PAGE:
- President Isaias Afewerki, who in 2001 had exterminated all free media in Eritrea, now wants to recruit the remaining state media to wage an increased propaganda "war" internationally. The campaign is to legitimise the continued lack of elections.
At a meeting in Sawa, Eritrea's national military training centre, the President told party youths and representatives of state media that the press needed to "be adequately harnessed for all-round united resistance," using rhetoric from the independence war, which Mr Afewerki still makes use of by making sure to keep Eritrea in constant conflict with its neighbours.
Stating that "we are at an era where the hardest of wars are fought with the media," President Afewerki highlighted the need for "the increased participation of all Eritreans in the effort" and said that "every work embarked upon in the domain needs proper planning beforehand."
The speech, which was spread throughout the country by national media, sent a signal to the country's remaining press practitioners that their propaganda efforts needed to be strengthened. It also made it clear that journalists needed to communicate even closer with Mr Afewerki's party officials on which cases to cover and how to cover them.
The acting Minister of Information for Eritrea, Ali Abdu Ahmed, also participated at the Sawa meeting, promising President Afewerki that new guidelines regarding how the media were to participate in Eritrea's propaganda war were "already in the pipeline." Minister Ali Abdu pointed out "the vitality of the role of media in the united resistance," making it clear that the Eritrean press only was to work as a tool for the government's propaganda efforts.
In taking Eritrea's propaganda "war" efforts internationally, President Afewerki announced a "broadened coverage" of the state broadcaster 'ERI-TV' worldwide. Government was to secure a wider Eritrean correspondent networks throughout the world "to challenge the current global atmosphere." For the many Eritreans in the Diaspora, this is bad news, as government-controlled media correspondents generally have been used to intimidate Eritreans abroad and infiltrate dissident networks,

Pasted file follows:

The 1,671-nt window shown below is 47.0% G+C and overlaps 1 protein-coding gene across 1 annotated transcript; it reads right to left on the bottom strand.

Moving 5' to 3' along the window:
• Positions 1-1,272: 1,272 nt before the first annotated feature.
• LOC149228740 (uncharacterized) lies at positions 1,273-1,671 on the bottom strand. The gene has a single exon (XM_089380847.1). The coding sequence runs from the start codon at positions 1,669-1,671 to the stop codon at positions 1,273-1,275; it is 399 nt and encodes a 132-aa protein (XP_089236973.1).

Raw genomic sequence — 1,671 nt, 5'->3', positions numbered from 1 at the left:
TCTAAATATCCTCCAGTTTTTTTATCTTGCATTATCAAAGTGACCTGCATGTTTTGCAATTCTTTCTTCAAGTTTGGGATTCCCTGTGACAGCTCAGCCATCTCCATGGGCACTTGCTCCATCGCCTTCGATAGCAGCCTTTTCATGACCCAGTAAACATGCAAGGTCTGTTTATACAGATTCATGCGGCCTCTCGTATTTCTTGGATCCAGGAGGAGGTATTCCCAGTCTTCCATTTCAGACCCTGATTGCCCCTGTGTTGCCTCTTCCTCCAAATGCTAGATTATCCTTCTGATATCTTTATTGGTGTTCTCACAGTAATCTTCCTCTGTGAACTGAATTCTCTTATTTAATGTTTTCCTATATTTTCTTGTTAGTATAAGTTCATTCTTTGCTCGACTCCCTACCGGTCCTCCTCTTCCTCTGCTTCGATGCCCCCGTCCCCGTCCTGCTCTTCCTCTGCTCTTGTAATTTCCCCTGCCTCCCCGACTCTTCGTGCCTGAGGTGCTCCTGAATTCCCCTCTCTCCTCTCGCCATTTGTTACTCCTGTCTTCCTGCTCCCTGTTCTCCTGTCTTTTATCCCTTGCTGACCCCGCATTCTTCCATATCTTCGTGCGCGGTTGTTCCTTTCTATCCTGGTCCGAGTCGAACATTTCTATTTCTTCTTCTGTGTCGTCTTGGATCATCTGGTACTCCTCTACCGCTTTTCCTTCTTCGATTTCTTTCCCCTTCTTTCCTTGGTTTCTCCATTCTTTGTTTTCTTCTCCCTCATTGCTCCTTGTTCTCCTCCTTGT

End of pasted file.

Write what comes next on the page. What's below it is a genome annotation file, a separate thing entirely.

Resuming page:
President Afewerki, who has never stood an election, in 2001 eliminated the private and independent press in Eritrea, throwing a large number of journalists into the country's feared torture chambers. Several have been reported dead following ill-treatment. During the last years, the Dictator has increasingly purged state media, where suspected "spies" have been imprisoned, leading to a large number of journalists fleeing the country.
The result is one of the world's most closed countries, only comparable to North Korea and Libya, where all information is thoroughly filtered by eager party officials. The paranoid government has also rooted out all opposition in the country and is thoroughly watching any citizen talking to foreigners. Thus, even information escaping abroad from Eritrea mostly has been filtered by the feared Ministry of Information.
Eritrea has been in almost constant conflict with neighbours and the international community during the last decade, most notably the Ethiopian-Eritrean border war, the Eritrean sponsorship of groups linked to al-Qaeda in Somalia and constant obstruction of UN missions.
For Mr Afewerki and his regime, there is a constant need of "threats" from abroad to enable him to lead Eritrea's continued "all-round united resistance." Without such a "need" for "resistance", the President would be obliged to call for elections and allow opposition parties. President Afewerki now wants to communicate this "need for resistance" stronger to the population - and the large Diaspora sending money home - through government-controlled media, thus legitimising his firm grip on power.
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